• New Town is a popular inner-city residential suburb featuring many Federation period homes as well as two single-sex schools, a Catholic school and a primary school. This genteel suburb lies 4km north of the CBD. A shopping centre provides New Town residents with grocery, department and specialty stores. Despite its name, New Town is one of Hobart’s oldest areas, but as with most of the prestigious regions of Hobart, the classic homes are mixed with the new.


  • Dynnyrne enjoys stunning views of the DerwentRiver. This suburb shares many characteristics with its prestigious tree-lined neighbour, SandyBay – beaches, luxury homes, a sailing club, a university campus, and close proximity to the CBD. Dynnyrne is A-list Tasmania.
54 Clare Street, New Town TAS
54 Clare Street, New Town TAS


  • Taroona is an Aboriginal word meaning “Seashell”. The seaside suburb adjoins SandyBay to the south, and is bordered by the Truganini Reserve – an area criss-crossed by walking tracks leading an historic hill-top shot tower. Taroona is privy to panoramic views of the Derwent Estuary and is serviced by Taroona Primary and TaroonaHigh school.

Mount Nelson

  • Mount Nelson sits above picturesque SandyBay and The University of Tasmania. This esteemed residential suburb, affectionately known as “The Mountain”, provides panoramic views of the Derwent estuary and surrounding bushland. With the CBD just down the hill, MountNelson is perfect for those looking for a quiet area with a contemplative outlook as well as easy access to schools and facilities.

Tolmans Hill

  • Tolmans Hill features prominently on the skyline of Hobart. This new residential development is bordered by native bushland and offers good views of the river and Hobart area as well as direct access to the university, CBD and various schools.


  • Glebe, one of Hobart’s smaller suburbs, lies adjacent to the city in the same area as the Royal Tasmanian Botanical Gardens. As such, Glebe is an intimate suburb boasting a green aspect and easy CBD access.

6. Adelaide’s Character Suburbs and examples:

Charming character homes on the market

APRIL 26, 201310:52AM

Glenelg North - Eleanor Miller & Kasia Ozog, The Messenger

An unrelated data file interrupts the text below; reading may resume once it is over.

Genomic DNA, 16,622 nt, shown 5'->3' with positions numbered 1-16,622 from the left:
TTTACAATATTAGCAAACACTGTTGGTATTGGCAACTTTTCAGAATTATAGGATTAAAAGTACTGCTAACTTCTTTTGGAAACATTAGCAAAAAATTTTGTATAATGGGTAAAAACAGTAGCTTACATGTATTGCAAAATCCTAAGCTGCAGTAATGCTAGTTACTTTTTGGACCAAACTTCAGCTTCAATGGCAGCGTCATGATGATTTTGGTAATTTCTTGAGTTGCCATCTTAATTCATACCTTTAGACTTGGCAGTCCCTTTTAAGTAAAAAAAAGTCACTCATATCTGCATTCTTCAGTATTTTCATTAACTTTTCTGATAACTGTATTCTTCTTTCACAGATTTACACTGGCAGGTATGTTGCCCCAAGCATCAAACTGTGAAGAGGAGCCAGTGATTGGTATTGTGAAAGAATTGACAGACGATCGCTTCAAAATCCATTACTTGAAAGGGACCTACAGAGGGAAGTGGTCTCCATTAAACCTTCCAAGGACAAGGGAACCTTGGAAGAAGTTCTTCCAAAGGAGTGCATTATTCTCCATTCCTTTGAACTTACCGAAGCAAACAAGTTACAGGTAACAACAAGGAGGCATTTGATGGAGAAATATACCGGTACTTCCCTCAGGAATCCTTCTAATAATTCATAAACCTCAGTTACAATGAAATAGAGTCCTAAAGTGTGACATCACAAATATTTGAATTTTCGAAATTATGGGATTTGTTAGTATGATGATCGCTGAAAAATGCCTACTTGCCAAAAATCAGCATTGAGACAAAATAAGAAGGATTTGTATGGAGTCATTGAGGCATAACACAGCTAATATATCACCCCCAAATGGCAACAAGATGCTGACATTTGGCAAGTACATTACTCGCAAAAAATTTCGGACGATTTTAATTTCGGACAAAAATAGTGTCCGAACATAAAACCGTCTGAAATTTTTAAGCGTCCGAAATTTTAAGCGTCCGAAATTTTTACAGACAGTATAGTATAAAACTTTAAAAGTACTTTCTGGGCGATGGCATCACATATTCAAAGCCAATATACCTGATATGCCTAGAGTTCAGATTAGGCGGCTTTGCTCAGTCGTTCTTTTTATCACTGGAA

Glenelg North – Eleanor Miller & Kasia Ozog, The Messenger


THE stuff of picture books, chocolate boxes and movies, character homes are full of family charm – and Adelaide has plenty of them.

  • The leafy eastern suburbs are particularly known for their character offerings but, if you love heritage style, there are plenty to choose from all around town and at very different price points if you know where to look.
  • Messenger Property Writers KASIA OZOG and ELEANOR MILLER sourced these charming homes on the market, ranging from a refurbished cottage in Gawler to a villa in Dulwich with perfect presentation.


Gawler East
Gawler East

Gawler East, 32 Lyndoch Rd

  • 4 beds, 2 baths, 2 cars
  • Agent: Peter Souter of Ray White Gawler on 0404 046 710
  • Built circa 1918, this home has a landscaped yard with rose bushes, leafy trees and red brick edging.
  • Features include high ceilings, a wide hallway, polished timber flooors, a hall archway and modern kitchen. The house is set on a 1430sq m block.
Gawler South
Gawler South

Gawler South, 18 Twelfth St

  • 3 beds, 1 bath
  • Agent: Brendan Howard of LJ Hooker – Gawler on 0416 054 731
  • Recently refurbished, this bullnose veranda property is set on an 188sq m corner allotment.
  • It has high ceilings, ornate cornices and ceiling roses as well as a wood stove (plus electric oven) and floating timber floors. The established gardens include fruit trees.
Salisbury Source:adelaidenow
Salisbury Source:adelaidenow

Salisbury, 158 Salisbury Highway

  • No price listed
  • 3 beds, 1 baths
  • Agent: Mike Lao of Ray White – Elizabeth on 0410 390 250
  • Sitting on 1827sq m, this 1915-built homestead is in the heart of Salisbury. It is made of brick and stone and is in need of some restoration and repairs.
Cockatoo Valley Source:adelaidenow
Cockatoo Valley Source:adelaidenow

Sandy Creek, 250 Pimpala Rd
4 beds, 2 baths, 4 cars
Agent: Darren Pratt of LJ Hooker – Gawler on 0428 881 406
Set on 4.86ha, on the top of a hill overlooking tree tops, this 1895 return-veranda villa has been well maintained and has 360 degree views.
Features include polished timber floors, high ceilings, a timber kitchen and horse stables.


Flagstaff Hill
Flagstaff Hill

Flagstaff Hill, 15 Glendale Ave
4bed 2bath 4car
Agent: Scott Torney, of Harcourts Aberfoyle Park, on 0416 005 531
This property features a generous floorplan of more than 400sq m of living space comprising four bedrooms and a traditional den or home office.

McLaren Vale Source:adelaidenow
McLaren Vale Source:adelaidenow

McLaren Vale, 187 Tatachilla Rd

  • 3bed 1bath 6car
  • Agent: Mike Cross, of Southgate Real Estate McLaren Vale, on 0438 323 933
  • Sitting on 1.477ha of land is this original and historic bungalow built circa 1932 has all the character of yesteryear including ornate ceilings, polished floorboards and a cellar.
Old Noarlunga Source:adelaidenow
Old Noarlunga Source:adelaidenow